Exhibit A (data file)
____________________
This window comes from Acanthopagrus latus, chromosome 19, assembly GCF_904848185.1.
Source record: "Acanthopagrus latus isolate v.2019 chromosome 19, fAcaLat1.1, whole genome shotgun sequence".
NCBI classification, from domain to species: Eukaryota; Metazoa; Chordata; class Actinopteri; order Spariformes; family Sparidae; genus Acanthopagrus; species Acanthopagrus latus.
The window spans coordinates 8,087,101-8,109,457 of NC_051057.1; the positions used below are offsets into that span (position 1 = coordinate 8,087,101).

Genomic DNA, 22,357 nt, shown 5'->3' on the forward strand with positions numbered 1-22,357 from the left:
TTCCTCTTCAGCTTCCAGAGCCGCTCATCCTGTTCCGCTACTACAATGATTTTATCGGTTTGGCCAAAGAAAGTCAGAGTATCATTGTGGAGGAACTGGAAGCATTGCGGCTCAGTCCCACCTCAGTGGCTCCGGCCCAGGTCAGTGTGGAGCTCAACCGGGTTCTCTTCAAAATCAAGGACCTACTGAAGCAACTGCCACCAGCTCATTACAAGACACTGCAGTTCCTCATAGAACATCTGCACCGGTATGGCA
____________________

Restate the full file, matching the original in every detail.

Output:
This window comes from Acanthopagrus latus, chromosome 19, assembly GCF_904848185.1.
Source record: "Acanthopagrus latus isolate v.2019 chromosome 19, fAcaLat1.1, whole genome shotgun sequence".
NCBI classification, from domain to species: Eukaryota; Metazoa; Chordata; class Actinopteri; order Spariformes; family Sparidae; genus Acanthopagrus; species Acanthopagrus latus.
The window spans coordinates 8,087,101-8,109,457 of NC_051057.1; the positions used below are offsets into that span (position 1 = coordinate 8,087,101).

Genomic DNA, 22,357 nt, shown 5'->3' on the forward strand with positions numbered 1-22,357 from the left:
TTCCTCTTCAGCTTCCAGAGCCGCTCATCCTGTTCCGCTACTACAATGATTTTATCGGTTTGGCCAAAGAAAGTCAGAGTATCATTGTGGAGGAACTGGAAGCATTGCGGCTCAGTCCCACCTCAGTGGCTCCGGCCCAGGTCAGTGTGGAGCTCAACCGGGTTCTCTTCAAAATCAAGGACCTACTGAAGCAACTGCCACCAGCTCATTACAAGACACTGCAGTTCCTCATAGAACATCTGCACCGGTATGGCA